Chew on This

    For Antony, politics is his first love. This is why he can betray Cleopatra so easily for Octavia, and why, at one point, he decides he hates Cleopatra, thinking she’s wronged him politically by joining Caesar.

    The love between Antony and Cleopatra is based on power. The lovers could have stayed together in disgrace, or run off, but the real basis of their love for each other is the power each of them holds. Without that power, and the honor implied by it, their relationship means nothing.

  • Power

    As Kanye once said, "No one man should have all that power." And we agree. Power in Antony and Cleopatra is ostensibly a political force, as the play centers on the competition between Antony and Caesar for dominance in Rome. Not just Rome, but the entire Roman Empire. Check out this map to get an idea of just how huge of an area that is. But it has other facets, too, most notably the effect of love as an overpowering force. Antony refuses to be dominated by Caesar, but he willingly submits his love and allegiance to Cleopatra. Power is thus a political and a personal force, one that impacts the desires of individuals in both realms.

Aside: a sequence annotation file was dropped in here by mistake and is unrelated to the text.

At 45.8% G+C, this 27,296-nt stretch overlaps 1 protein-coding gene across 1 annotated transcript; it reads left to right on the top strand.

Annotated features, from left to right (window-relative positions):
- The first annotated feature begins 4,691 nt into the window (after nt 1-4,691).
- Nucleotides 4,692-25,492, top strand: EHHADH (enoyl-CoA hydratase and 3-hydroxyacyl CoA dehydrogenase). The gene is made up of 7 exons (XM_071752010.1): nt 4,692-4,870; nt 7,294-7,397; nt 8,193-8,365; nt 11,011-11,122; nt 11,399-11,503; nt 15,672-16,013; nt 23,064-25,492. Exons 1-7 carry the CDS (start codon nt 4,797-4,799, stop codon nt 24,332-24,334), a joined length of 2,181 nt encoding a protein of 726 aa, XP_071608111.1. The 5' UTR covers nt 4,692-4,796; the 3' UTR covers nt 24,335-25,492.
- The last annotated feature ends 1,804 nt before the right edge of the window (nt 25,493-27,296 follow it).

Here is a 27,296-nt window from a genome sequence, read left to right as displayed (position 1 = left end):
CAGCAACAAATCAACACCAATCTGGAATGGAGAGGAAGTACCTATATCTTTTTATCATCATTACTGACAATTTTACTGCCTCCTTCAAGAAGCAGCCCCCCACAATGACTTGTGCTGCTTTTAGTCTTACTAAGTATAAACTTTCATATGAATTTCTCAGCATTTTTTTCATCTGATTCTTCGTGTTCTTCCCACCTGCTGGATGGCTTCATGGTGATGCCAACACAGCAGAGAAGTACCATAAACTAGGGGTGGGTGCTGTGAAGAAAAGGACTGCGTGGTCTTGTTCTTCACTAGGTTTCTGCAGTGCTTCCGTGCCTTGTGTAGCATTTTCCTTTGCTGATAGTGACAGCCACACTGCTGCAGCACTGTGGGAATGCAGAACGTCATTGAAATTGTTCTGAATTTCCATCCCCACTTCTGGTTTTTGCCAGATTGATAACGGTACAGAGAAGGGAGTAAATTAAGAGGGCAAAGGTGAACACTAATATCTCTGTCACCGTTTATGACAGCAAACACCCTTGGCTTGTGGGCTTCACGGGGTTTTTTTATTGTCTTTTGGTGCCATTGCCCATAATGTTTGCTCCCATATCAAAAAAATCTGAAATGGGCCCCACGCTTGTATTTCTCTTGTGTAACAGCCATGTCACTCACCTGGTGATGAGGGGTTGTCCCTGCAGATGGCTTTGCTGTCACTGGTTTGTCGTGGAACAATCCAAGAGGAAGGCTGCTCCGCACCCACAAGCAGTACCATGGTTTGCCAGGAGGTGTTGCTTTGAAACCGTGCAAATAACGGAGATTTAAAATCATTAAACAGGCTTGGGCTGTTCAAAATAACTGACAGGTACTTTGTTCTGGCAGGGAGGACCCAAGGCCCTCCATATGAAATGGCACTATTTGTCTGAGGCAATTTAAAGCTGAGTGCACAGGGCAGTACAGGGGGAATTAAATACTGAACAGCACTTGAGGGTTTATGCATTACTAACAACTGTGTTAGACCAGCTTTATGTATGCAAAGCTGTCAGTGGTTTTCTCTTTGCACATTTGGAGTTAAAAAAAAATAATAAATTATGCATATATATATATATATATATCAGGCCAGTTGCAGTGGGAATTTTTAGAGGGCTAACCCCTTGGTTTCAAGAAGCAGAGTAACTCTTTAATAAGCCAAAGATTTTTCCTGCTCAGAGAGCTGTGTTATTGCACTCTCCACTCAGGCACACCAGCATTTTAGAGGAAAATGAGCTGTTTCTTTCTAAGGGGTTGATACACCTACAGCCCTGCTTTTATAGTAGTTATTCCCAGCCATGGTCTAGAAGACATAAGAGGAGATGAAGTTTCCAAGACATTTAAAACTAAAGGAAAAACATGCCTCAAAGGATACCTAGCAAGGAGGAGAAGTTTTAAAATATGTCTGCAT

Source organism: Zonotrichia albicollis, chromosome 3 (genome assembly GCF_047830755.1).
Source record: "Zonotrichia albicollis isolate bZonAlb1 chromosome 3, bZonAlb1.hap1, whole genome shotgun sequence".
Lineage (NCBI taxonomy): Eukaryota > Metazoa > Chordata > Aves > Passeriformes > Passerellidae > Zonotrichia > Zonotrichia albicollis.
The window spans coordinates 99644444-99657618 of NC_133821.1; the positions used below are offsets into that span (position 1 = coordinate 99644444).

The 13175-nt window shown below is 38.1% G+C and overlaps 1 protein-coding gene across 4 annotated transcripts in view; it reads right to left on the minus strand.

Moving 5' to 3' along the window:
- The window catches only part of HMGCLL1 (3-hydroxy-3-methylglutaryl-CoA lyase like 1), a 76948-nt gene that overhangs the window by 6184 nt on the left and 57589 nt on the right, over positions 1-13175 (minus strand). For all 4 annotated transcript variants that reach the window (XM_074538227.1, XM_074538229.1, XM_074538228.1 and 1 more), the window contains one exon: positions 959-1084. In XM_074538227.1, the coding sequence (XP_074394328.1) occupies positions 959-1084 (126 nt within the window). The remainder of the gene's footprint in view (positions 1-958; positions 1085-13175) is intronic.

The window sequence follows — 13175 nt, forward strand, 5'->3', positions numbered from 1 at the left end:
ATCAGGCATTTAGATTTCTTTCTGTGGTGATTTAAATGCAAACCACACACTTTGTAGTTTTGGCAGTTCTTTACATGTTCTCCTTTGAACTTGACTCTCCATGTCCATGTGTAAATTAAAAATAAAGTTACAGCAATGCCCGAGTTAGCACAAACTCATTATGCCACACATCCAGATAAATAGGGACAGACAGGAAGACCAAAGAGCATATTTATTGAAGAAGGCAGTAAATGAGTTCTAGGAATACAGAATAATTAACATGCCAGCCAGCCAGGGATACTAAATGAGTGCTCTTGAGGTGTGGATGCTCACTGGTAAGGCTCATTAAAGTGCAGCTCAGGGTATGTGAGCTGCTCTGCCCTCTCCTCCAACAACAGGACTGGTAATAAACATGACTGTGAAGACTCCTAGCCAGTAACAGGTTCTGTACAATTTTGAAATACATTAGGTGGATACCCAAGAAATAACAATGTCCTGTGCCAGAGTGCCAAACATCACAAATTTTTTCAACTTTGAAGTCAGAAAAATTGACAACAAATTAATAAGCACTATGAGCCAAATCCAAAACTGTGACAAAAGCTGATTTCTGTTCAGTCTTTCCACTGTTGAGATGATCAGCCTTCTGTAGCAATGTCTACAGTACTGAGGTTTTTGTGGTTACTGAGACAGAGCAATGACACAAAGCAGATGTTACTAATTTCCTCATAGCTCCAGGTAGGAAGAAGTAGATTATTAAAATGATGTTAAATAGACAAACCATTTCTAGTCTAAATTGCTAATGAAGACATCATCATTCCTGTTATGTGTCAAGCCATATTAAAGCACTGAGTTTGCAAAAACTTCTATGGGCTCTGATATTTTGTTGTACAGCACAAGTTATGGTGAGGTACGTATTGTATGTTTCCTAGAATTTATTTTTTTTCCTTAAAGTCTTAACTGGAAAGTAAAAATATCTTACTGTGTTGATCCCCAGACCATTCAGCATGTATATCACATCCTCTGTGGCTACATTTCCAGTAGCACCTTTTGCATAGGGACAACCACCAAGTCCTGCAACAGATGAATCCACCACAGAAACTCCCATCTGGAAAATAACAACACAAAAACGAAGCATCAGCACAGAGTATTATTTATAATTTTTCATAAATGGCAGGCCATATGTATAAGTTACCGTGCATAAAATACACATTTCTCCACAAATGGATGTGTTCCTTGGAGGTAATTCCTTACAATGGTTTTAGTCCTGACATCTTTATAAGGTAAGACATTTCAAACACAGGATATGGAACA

Questions About Power

    1. Antony constantly refers to the fact that Cleopatra has supremacy over him, that she is the commander of his heart. Still, he blames her for his political losses—whose fault is this? Is it ever OK to let love and politics mingle?
    2. Is the source of Antony’s downfall the fact that he’s lost all of his power in Rome? He seems to take his position as a powerful man in the triumvirate really seriously. Does he do anything to maintain this power? Why is he so comfortable just resting on his laurels in Egypt?
    3. Is the play really about the conflict of power politically, or about the power of love?
    4. To go totally out on a limb here, is Shakespeare incorporating the fact that Queen Elizabeth I (who was dead when he wrote this play) forsook getting married so England’s crown wouldn’t go to another country? Did contemporary English politics play into Antony and Cleopatra?